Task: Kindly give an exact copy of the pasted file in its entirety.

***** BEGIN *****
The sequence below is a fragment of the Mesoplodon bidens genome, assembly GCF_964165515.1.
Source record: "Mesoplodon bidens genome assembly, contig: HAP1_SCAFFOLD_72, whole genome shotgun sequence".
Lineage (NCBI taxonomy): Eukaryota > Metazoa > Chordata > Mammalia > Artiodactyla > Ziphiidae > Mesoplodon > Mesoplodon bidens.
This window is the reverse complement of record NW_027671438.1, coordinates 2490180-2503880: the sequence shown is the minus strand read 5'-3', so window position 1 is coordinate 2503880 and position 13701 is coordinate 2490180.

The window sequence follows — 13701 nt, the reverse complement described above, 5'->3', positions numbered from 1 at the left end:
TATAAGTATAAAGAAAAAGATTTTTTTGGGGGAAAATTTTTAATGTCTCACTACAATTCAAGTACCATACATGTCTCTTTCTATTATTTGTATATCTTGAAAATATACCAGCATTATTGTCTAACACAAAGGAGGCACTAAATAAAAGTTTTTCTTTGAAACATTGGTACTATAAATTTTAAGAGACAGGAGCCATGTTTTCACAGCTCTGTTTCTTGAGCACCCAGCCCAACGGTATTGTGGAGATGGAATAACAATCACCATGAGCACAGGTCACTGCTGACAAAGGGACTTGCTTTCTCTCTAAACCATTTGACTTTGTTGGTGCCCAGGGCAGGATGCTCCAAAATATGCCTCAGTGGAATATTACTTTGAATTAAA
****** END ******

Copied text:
The sequence below is a fragment of the Mesoplodon bidens genome, assembly GCF_964165515.1.
Source record: "Mesoplodon bidens genome assembly, contig: HAP1_SCAFFOLD_72, whole genome shotgun sequence".
Lineage (NCBI taxonomy): Eukaryota > Metazoa > Chordata > Mammalia > Artiodactyla > Ziphiidae > Mesoplodon > Mesoplodon bidens.
This window is the reverse complement of record NW_027671438.1, coordinates 2490180-2503880: the sequence shown is the minus strand read 5'-3', so window position 1 is coordinate 2503880 and position 13701 is coordinate 2490180.

The window sequence follows — 13701 nt, the reverse complement described above, 5'->3', positions numbered from 1 at the left end:
TATAAGTATAAAGAAAAAGATTTTTTTGGGGGAAAATTTTTAATGTCTCACTACAATTCAAGTACCATACATGTCTCTTTCTATTATTTGTATATCTTGAAAATATACCAGCATTATTGTCTAACACAAAGGAGGCACTAAATAAAAGTTTTTCTTTGAAACATTGGTACTATAAATTTTAAGAGACAGGAGCCATGTTTTCACAGCTCTGTTTCTTGAGCACCCAGCCCAACGGTATTGTGGAGATGGAATAACAATCACCATGAGCACAGGTCACTGCTGACAAAGGGACTTGCTTTCTCTCTAAACCATTTGACTTTGTTGGTGCCCAGGGCAGGATGCTCCAAAATATGCCTCAGTGGAATATTACTTTGAATTAAA